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Nelly Comes Back By Mai Venn

Last February 7th, as I was on my way down to the stables to feed the mare, I passed the old derelict house. My eyes wandered to the figure of a rather odd, young girl who moved, ever so quietly, around to the side of the house. Her clothes did not look right. They appeared to those of a servant, back when young girls were hired to work in 18th century gentry's houses. I asked myself if maybe she a ghost or one of the children from the gypsy camp up the road who had just stopped to rest for a couple of days. As far back as I could remember, the house was empty and it was a charming, old, Georgian style house.


When I arrived at the stables, I got a strange feeling there. Just as I had turned, I saw the same young girl straight in front of me pointing to some part of the floor. I went to the spot and pushed the straw that lay upon it to the side. There I found an old hidden door to a down stairs which led to an underground secret passageway that ran towards the inside the old manner. It had never crossed my mind before then that there was a cellar beneath. The corridor ended at the door of a room thought which the young girl passed.

I followed her through the opened door. As if unaffected by time, there before me, was a bedroom and on a little table, a diary. I did not know what to do but the girls eyes were as sad as she beckoned me to open the little book and read it that I did. It was her story and now I knew her name; it was Nelly.

Nelly's short life unfolded with ever page I turned. Her life began in the house when she was fourteen. She began as a scullery maid and her friend, Millie was a parlour maid. At first, they were very happy where they worked. Though the head housekeeper could be cross at times, she was not the worse. My heart broke as Nelly's saga of woe reach my very soul. The master's son had taken advantage of Millie first and then, when Millie was sent from the house in disgrace and pregnant with his baby he turned to Nelly. Having become Millie's replacement. If Nellie dared to tell anyone, her life would be at risk.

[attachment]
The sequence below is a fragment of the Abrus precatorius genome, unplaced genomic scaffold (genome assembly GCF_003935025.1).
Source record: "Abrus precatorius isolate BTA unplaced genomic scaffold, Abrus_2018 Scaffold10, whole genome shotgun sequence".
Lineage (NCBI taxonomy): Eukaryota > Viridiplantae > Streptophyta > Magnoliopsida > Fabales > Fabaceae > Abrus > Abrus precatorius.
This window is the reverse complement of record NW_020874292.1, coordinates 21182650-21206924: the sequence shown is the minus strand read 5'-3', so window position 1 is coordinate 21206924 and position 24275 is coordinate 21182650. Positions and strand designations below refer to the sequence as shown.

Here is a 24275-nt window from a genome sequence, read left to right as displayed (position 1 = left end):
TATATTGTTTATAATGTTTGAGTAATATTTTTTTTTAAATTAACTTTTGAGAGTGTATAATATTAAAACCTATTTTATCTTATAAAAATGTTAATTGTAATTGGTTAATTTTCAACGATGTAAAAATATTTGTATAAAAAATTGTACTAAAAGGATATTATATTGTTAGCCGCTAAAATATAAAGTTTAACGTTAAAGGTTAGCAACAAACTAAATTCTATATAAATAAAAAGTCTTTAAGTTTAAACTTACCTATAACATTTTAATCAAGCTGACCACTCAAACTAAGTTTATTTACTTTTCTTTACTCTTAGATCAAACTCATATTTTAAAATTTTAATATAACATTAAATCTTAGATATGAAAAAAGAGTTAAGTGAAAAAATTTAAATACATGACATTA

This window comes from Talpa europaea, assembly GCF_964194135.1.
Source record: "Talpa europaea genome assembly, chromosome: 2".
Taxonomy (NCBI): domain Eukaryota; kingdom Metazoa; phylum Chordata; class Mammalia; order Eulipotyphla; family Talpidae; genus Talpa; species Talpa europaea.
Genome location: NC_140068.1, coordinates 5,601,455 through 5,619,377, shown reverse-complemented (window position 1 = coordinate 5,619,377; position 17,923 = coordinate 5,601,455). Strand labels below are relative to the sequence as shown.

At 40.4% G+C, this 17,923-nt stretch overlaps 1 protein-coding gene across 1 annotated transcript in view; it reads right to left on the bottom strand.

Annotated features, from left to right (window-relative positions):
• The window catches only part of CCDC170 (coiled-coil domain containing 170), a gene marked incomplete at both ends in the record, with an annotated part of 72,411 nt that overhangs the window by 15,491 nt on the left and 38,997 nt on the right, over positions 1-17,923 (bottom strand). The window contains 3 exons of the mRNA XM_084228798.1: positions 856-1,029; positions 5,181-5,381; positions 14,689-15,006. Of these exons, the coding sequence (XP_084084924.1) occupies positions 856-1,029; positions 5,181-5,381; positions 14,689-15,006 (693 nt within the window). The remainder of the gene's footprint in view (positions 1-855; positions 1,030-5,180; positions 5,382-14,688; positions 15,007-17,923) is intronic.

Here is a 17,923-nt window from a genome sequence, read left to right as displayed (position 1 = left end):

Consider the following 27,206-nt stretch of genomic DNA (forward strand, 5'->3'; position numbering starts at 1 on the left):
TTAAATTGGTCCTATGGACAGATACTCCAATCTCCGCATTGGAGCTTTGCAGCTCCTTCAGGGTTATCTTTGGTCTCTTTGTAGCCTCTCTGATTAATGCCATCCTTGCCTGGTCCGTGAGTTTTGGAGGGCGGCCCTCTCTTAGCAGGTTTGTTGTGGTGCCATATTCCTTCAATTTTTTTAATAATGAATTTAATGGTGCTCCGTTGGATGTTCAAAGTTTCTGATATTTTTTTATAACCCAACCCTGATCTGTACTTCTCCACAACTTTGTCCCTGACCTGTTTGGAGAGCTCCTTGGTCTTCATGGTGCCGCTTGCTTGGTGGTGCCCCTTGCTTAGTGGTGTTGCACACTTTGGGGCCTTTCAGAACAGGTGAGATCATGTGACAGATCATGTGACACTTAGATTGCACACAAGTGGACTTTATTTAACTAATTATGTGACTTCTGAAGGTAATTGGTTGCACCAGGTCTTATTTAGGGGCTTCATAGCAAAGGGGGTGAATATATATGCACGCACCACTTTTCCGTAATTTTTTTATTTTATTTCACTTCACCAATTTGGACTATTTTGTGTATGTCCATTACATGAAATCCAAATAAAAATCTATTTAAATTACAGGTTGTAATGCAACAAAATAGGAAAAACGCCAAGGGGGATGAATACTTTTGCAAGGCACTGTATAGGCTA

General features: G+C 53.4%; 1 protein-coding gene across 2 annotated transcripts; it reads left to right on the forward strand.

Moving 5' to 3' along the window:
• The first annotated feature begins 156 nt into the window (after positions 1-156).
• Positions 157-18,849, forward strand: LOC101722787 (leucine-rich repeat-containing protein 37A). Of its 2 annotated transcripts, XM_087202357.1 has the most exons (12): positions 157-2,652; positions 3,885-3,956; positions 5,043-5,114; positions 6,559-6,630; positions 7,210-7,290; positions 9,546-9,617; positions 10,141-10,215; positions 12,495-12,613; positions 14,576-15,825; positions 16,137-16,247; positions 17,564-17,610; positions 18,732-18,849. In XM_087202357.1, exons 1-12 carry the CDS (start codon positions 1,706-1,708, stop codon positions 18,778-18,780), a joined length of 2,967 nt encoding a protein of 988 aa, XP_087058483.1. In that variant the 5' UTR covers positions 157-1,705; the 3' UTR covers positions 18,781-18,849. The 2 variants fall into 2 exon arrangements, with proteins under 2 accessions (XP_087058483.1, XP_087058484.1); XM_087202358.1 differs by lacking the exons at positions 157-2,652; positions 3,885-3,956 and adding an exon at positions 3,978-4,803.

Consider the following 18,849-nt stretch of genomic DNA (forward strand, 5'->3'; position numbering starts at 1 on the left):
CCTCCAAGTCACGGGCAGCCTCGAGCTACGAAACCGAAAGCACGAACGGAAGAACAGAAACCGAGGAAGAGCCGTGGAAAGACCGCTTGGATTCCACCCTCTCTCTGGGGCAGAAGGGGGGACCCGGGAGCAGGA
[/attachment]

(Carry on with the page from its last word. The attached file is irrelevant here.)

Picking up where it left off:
One night while Nellie was in her bedroom, the master's son made his way to her. She begged him to let her alone and vowed to tell the head housekeeper if he did not. He got extremely angry with her and dragged her by her lovely head of black hair to a room at the top floor. There, he pushed her from a bay window to her death.
When found in the early hours of the following morning, her hair was toss and scraggy and unlike the way she had always kept it. Nelly had been an honest good living hard working catholic girl and on realising her life was coming to an early closure, she prayed for her story to be known.

It was then I realised my part in this narrative. My first task was to call in a priest to pray for the soul of Nelly so as she could rest in peace. I then called a friend of mine a journalist and a writer to tell her story so as her short life would go on record.

The Story Comes To Light

Fragile, as if she could float on air.
Her face was sad beneath her jet-black hair.
I first say her here, then there,
Then, unexpectedly, she would disappear.

The twilight sky played tricks on me,
I queried my brain on what I did see,
Suddenly, there before me stood she,
Her ghostly figure comes to haunt me.

The mare observed the phantom, yet saw nay
Animals identify in their own strange way
And as the mare bolted out the open door,
The fragile maiden pointed to the floor.

I reached down to that part of the ground.
And, on that spot, a door I found
She sent a signal to unveil
And, behind, I followed on her trail.

Under the stable, there is a corridor
That led us to the old house's basement floor
Then, she halted at the old, green door
And summoned me on more and more.

I entered the room she had reached before me.
There, on a table in front, I did see -
A diary, as old, as old could be,
On this journal was the name, ‘Nelly'.

A story as old as time, by quill she did report
Of cruel deeds done, purely for the sport,
How the Master's son had took her by force,
Then murdered poor Nelly and he had no remorse.



















































































































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by Mai Venn

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